Make Python or C++ the default or recommended language for Sikulix

Asked by Shengx on 2019-07-04

The current default or recommended language for creating large SikuliX programs on an IDE appears to be JAVA.

Java is a great language but its not open source or completely free. Creating large Sikulix programs with Java might trigger licensing fees from intentionally or unintentionally use of the proprietary Java libraries.

Any plans to make Python or C++ the default or recommended language for Sikulix???

And by "recommended language" i mean, for example, creating more code examples and instructions in Python or C++ only.

Question information

Language:
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Status:
Answered
For:
Sikuli Edit question
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Last query:
2019-07-04
Last reply:
2019-07-04
RaiMan (raimund-hocke) said : #1

Python currently is the recommended scripting language for SikuliX scripts (though currently it is interpreted with Jython and hence restricted to language level 2.7 and Python libraries written in pure Python or libraries compatible to the Jython environment (usually written in Java)).

If you mean the C-based Python interpreter (currently at version 3.7) when saying Python language, then there will be a supporting SikuliX version later this year (see https://github.com/RaiMan/sikulix4python).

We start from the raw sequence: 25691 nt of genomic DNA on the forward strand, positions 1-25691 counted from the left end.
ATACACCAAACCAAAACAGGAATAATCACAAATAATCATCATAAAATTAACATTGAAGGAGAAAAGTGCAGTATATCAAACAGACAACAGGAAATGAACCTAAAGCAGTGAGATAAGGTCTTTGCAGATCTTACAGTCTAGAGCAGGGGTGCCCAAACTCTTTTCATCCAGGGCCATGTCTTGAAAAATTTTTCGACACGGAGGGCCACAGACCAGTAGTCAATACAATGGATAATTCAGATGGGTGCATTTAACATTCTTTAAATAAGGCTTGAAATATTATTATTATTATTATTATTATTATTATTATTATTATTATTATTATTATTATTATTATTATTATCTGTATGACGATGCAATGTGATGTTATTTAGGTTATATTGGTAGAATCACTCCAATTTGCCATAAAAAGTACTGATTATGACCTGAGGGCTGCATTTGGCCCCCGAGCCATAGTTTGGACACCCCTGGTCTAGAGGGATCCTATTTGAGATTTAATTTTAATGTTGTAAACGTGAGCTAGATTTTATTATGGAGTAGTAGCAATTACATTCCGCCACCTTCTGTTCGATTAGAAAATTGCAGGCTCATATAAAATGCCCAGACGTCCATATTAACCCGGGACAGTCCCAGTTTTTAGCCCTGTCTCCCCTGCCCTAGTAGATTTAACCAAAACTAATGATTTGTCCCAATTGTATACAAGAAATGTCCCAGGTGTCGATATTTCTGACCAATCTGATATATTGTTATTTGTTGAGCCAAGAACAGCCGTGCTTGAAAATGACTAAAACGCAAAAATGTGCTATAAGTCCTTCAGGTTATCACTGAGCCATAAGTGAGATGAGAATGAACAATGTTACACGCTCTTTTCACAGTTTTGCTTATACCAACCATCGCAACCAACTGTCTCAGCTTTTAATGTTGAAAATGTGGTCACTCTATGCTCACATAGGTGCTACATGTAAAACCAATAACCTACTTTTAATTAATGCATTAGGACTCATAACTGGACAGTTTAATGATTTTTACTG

A version for using SikuliX with C++, or even an implementation in C++, will never come from my side, but there are many bridges out there, to use a Java API from C++.

Shengx (shengxyz) said : #2

Scripting is nice for small tasks i was hoping to use the full oop capabilities of python or c++ instead of using java for oop development and python for scripting only

RaiMan (raimund-hocke) said : #3

Not sure what you are talking about.

Python language is Python language! (as with every language, there are different language levels: level 2 latest 2.7 and level 3)

When you write something in Python, then all language features including OOP are available. This has nothing to do with SikuliX.

From the nature and historical development Python is a scripting (interpreted) language, because it can be run directly using an interpreter. No need to do a compile-link-run workflow in contrast to Java and C++.

The complexity you can manage only depends on the IDE you are using.

The more complex your task, the more you will need features like auto-complete, refactoring support, debugging, version control, testing support and many more.

For Python my first choice would be PyCharms.

All this is not available in plain editors like NotePad++, which only allows you to edit a file and potentially run it.

How you can make the SikuliX API available at runtime when using NotePad++: see your other question.

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